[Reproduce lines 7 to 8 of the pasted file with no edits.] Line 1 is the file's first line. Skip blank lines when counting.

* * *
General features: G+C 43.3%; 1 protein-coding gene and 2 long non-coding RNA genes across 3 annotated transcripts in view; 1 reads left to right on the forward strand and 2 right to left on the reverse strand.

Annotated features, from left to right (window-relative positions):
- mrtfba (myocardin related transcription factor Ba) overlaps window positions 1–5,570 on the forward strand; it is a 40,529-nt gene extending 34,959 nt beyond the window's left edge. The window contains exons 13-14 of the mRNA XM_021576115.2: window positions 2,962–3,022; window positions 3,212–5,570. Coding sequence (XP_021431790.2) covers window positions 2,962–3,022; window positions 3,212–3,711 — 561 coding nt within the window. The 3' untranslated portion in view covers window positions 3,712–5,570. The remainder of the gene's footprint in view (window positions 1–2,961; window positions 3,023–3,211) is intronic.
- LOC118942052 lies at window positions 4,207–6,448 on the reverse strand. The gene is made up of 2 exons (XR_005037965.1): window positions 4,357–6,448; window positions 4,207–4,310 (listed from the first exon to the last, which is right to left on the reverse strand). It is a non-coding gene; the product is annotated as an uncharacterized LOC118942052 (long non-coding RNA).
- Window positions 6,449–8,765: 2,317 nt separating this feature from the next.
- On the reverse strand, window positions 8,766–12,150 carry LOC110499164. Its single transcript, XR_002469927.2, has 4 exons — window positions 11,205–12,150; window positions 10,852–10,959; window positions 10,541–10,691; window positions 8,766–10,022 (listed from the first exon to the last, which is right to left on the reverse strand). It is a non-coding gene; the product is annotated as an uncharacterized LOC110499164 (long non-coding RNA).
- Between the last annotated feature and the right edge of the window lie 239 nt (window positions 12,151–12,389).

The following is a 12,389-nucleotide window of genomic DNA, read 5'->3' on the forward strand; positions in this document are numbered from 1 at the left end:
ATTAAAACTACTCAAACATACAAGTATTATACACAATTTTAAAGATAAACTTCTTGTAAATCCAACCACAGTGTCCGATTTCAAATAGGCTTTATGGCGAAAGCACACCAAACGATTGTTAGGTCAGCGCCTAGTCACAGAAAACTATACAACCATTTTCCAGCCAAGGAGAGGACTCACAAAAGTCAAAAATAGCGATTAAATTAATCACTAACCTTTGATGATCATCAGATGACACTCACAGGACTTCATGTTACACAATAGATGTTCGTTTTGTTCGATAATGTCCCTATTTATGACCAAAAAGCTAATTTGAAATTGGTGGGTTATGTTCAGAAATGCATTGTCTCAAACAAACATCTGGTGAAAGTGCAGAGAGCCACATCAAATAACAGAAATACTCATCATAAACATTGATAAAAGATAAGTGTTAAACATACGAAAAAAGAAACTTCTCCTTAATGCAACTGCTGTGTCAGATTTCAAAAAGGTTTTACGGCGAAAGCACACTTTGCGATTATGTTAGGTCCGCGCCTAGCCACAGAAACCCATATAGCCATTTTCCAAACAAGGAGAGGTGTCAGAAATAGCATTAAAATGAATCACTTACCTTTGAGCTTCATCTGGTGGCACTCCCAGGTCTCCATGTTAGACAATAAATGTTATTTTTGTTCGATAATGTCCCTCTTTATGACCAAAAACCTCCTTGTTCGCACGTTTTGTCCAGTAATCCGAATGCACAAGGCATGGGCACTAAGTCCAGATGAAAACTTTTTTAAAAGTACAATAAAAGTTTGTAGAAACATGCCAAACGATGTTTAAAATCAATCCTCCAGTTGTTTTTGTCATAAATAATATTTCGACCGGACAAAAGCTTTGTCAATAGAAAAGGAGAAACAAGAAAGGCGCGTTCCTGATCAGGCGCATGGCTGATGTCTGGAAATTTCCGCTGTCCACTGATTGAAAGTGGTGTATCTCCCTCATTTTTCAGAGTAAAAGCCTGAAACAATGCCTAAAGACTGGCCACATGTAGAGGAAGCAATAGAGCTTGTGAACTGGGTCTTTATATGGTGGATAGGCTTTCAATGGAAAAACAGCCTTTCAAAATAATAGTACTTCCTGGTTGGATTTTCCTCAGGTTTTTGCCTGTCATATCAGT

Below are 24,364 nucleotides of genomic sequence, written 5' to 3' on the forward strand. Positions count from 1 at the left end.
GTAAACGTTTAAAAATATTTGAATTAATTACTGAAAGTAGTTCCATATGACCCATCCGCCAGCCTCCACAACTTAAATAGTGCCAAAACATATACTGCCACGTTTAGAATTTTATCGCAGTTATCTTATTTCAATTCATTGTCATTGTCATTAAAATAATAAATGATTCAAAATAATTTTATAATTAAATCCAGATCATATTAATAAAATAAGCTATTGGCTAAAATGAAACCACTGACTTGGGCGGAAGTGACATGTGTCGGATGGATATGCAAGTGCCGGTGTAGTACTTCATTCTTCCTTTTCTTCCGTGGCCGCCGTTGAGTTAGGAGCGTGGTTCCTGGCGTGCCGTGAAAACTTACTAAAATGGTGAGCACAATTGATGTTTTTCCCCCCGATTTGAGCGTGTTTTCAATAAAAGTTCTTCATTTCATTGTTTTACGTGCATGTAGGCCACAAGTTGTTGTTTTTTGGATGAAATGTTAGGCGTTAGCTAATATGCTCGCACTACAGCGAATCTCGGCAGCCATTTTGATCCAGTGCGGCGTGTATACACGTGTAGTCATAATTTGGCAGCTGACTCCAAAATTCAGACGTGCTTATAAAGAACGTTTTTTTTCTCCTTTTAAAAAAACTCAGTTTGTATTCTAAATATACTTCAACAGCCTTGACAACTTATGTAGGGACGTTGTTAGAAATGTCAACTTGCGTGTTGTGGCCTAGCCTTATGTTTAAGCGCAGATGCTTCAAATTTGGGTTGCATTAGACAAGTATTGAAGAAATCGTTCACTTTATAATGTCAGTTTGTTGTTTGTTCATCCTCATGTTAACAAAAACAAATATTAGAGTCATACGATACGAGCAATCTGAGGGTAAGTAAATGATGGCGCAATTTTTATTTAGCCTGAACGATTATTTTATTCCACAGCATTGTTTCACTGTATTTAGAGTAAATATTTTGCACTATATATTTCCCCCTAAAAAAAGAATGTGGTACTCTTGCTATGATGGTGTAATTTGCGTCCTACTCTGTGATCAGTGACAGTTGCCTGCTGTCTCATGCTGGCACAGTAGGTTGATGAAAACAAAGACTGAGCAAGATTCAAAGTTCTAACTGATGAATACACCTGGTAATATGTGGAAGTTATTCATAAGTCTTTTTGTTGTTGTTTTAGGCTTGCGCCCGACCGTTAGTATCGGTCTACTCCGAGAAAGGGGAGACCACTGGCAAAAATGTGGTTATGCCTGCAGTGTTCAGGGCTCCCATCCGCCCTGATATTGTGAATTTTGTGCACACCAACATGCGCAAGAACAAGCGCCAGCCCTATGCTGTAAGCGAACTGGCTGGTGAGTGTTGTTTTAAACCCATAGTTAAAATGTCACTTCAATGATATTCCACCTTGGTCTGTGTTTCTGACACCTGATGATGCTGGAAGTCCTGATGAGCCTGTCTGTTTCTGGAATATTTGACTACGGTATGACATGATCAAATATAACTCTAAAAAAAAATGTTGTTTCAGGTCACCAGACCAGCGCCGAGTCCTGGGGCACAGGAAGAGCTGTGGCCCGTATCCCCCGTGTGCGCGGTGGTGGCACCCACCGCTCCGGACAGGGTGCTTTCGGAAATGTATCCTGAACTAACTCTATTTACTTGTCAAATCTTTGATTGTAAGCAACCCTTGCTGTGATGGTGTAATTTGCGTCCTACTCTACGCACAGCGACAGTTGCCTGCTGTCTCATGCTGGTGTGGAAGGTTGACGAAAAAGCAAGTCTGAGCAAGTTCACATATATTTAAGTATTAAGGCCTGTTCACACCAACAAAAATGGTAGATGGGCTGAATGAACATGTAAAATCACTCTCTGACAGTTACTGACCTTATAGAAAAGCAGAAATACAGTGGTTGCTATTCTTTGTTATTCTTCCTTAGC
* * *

- Between the last annotated feature and the right edge of the window lie 239 nt (window positions 12,151–12,389).

The following is a 12,389-nucleotide window of genomic DNA, read 5'->3' on the forward strand; positions in this document are numbered from 1 at the left end: